Quoting unnamed people familiar with the situation, The Wall Street Journal reported Saturday that AEG had paid Jackson $20 million in cash advances for a planned 50-night engagement at London's O2 arena, and had spent another $10 million to stage rehearsals for the show in Los Angeles.
AEG could seek repayment of the $20 million from Jackson's estate, but the newspaper said it was less clear if it could regain the rehearsal expenses.
AEG Live is a unit of Denver billionaire Phil Anschutz's Anschutz Corp., which also owns the Staples Center in Los Angeles where Jackson rehearsed.
Sources told the newspaper AEG has insurance but may not collect because such claims are usually denied if it can be shown concerts are canceled due to drug-related deaths or injuries. Several people close to the Jackson family have voiced repeated suspicions his collapse and death may have been caused by prescription drugs.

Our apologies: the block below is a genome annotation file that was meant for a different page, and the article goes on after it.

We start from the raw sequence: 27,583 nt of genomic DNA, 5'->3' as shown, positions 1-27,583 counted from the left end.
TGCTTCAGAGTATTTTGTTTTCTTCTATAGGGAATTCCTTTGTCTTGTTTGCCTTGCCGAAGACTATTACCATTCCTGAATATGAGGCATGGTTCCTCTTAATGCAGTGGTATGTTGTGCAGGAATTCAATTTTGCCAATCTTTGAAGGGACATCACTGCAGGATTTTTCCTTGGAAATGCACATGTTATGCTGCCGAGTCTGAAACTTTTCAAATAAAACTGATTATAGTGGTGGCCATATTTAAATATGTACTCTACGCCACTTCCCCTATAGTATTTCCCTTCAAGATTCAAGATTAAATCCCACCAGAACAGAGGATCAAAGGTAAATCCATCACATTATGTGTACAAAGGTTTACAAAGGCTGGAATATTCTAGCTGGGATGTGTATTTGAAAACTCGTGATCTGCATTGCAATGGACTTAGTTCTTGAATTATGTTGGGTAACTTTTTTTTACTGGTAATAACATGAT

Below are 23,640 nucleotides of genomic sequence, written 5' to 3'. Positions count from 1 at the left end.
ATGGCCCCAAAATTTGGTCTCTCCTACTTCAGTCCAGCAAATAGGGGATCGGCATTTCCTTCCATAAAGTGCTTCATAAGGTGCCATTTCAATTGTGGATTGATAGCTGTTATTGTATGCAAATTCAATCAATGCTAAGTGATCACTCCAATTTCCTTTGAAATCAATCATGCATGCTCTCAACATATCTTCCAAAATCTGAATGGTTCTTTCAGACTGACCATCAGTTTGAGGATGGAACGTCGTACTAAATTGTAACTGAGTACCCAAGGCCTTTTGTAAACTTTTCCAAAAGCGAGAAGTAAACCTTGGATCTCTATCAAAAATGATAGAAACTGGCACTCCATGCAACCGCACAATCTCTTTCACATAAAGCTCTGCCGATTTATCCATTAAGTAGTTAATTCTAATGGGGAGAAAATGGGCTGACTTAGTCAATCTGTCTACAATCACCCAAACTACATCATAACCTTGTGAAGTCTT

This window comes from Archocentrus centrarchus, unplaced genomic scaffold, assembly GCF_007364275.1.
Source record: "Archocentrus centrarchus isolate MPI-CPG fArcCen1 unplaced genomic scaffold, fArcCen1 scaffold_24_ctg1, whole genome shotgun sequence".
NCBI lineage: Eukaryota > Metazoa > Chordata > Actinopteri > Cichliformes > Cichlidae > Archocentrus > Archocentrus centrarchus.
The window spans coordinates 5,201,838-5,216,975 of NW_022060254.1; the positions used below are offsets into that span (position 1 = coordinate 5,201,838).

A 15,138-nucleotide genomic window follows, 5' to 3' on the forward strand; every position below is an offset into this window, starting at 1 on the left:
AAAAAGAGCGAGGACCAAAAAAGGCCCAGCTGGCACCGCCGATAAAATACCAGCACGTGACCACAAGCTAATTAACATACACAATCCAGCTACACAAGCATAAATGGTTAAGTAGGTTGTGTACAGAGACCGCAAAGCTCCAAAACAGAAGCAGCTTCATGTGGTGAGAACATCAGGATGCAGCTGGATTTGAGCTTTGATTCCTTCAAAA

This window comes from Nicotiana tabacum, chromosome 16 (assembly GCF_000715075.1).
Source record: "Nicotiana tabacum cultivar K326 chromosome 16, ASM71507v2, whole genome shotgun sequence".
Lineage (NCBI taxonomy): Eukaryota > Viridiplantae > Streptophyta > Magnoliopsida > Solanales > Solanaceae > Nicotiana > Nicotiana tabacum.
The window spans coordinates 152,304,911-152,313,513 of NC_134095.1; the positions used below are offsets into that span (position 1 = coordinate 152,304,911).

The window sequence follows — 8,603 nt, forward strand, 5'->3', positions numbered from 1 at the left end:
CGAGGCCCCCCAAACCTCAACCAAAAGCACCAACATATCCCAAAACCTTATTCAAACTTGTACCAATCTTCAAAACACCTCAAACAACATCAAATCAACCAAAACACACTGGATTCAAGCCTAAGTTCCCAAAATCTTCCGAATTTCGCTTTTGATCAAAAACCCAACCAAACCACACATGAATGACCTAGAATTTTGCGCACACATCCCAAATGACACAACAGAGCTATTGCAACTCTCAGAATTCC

Kenny Ortega, the director of Jackson's "This Is It" comeback concert series, told the Los Angeles Times he would like the planned series to be transformed into a tribute to Jackson. Ortega -- who directed and choreographed "High School Musical," "Dirty Dancing" and the "Hannah Montana/Miley Cyrus: Best of Both Worlds Concert Tour" -- told the Times he would like to use some of the choreography and staging from "This Is It" for a Jackson tribute.
"He's so beloved in the world, somehow, perhaps we can find a way to pay tribute to his mind, talent, vision and heart," Ortega said.
"There must be a hundred ways we can celebrate this man's legacy," he said. "Broadway. Movies. Vegas."
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